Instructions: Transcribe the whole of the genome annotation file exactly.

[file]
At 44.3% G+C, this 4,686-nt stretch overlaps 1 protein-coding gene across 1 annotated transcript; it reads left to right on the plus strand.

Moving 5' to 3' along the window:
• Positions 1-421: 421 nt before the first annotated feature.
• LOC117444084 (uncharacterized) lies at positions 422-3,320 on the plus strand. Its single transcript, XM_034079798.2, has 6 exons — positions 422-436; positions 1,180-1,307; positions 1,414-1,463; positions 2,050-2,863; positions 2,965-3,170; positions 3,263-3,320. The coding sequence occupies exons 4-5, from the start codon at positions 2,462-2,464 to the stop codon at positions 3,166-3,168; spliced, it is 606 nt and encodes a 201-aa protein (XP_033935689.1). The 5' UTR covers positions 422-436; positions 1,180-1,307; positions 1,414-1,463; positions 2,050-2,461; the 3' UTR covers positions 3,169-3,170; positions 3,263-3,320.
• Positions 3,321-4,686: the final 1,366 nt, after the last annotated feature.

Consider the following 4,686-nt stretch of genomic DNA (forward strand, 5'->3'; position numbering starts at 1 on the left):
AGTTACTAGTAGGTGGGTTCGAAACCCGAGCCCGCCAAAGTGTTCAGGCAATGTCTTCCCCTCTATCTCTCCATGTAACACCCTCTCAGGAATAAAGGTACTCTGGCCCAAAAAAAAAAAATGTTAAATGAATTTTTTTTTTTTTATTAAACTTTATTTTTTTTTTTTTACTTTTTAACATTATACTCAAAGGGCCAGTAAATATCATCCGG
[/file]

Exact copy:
At 44.3% G+C, this 4,686-nt stretch overlaps 1 protein-coding gene across 1 annotated transcript; it reads left to right on the plus strand.

Moving 5' to 3' along the window:
• Positions 1-421: 421 nt before the first annotated feature.
• LOC117444084 (uncharacterized) lies at positions 422-3,320 on the plus strand. Its single transcript, XM_034079798.2, has 6 exons — positions 422-436; positions 1,180-1,307; positions 1,414-1,463; positions 2,050-2,863; positions 2,965-3,170; positions 3,263-3,320. The coding sequence occupies exons 4-5, from the start codon at positions 2,462-2,464 to the stop codon at positions 3,166-3,168; spliced, it is 606 nt and encodes a 201-aa protein (XP_033935689.1). The 5' UTR covers positions 422-436; positions 1,180-1,307; positions 1,414-1,463; positions 2,050-2,461; the 3' UTR covers positions 3,169-3,170; positions 3,263-3,320.
• Positions 3,321-4,686: the final 1,366 nt, after the last annotated feature.

Consider the following 4,686-nt stretch of genomic DNA (forward strand, 5'->3'; position numbering starts at 1 on the left):
AGTTACTAGTAGGTGGGTTCGAAACCCGAGCCCGCCAAAGTGTTCAGGCAATGTCTTCCCCTCTATCTCTCCATGTAACACCCTCTCAGGAATAAAGGTACTCTGGCCCAAAAAAAAAAAATGTTAAATGAATTTTTTTTTTTTTATTAAACTTTATTTTTTTTTTTTTACTTTTTAACATTATACTCAAAGGGCCAGTAAATATCATCCGG